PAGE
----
City outreach workers previously tried but failed to convince the two homeless men who died in the subway system over the weekend to accept shelter, officials claimed Monday.
The two men, 56-year-old Dwayne Hill and 61-year-old Robert Mangual, “were people we’ve been trying to bring in from the streets,” Department of Social Services Commissioner Steve Banks said during Mayor Bill de Blasio’s morning press briefing.
“It’s a difficult process,” Banks added. “It can take dozens, if not more, encounters to bring someone in.”
Both bodies have been tested for the coronavirus, and one has already tested negative so far, Banks said.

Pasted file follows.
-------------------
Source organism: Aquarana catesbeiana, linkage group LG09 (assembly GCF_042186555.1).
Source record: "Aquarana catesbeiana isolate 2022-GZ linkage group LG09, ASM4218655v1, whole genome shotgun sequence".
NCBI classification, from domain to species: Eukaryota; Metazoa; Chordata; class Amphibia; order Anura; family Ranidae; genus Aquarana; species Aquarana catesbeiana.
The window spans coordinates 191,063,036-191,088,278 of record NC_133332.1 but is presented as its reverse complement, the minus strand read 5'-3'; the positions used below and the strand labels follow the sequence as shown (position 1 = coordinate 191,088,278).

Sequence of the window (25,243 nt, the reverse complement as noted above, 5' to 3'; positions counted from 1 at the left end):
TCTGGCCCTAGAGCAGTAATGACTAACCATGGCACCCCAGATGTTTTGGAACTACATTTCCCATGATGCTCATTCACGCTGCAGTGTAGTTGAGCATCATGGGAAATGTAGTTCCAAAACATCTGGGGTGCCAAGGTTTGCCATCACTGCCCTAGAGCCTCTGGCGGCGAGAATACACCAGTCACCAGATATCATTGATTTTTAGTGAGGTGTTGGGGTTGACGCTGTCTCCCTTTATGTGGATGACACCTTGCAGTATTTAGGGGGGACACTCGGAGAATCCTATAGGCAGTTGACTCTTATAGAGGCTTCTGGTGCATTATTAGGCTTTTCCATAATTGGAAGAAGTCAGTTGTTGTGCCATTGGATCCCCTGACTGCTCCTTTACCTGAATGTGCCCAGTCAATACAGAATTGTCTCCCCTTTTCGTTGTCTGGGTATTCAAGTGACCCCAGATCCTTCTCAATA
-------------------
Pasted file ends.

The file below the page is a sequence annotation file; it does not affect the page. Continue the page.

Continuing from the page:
A city source said the negative COVID-19 test belonged to Mangual. Hill likely died from a drug overdose, the source said.
Subway workers were freaked out by the deaths — which came within 12 hours of each other — amid the coronavirus pandemic that has also felled almost 100 MTA employees.
But Banks and de Blasio insisted the virus was not widespread among the city’s homeless population.
Some 823 homeless people have tested positive for the virus so far, 699 of them from shelters, according to city stats.
But, he acknowledged, of the persistent presence of vagrants living on the subways: “It’s not fair to straphangers. It never has been.”
Starting Wednesday, the MTA will begin stopping all subway service overnight between 1 a.m. and 5 a.m. so trains can be cleared out and disinfected.
Banks called it an “opportunity to engage people.”
“I think the ability to connect to more people during the shutdown period will give more pathways off the streets,” Bank added.
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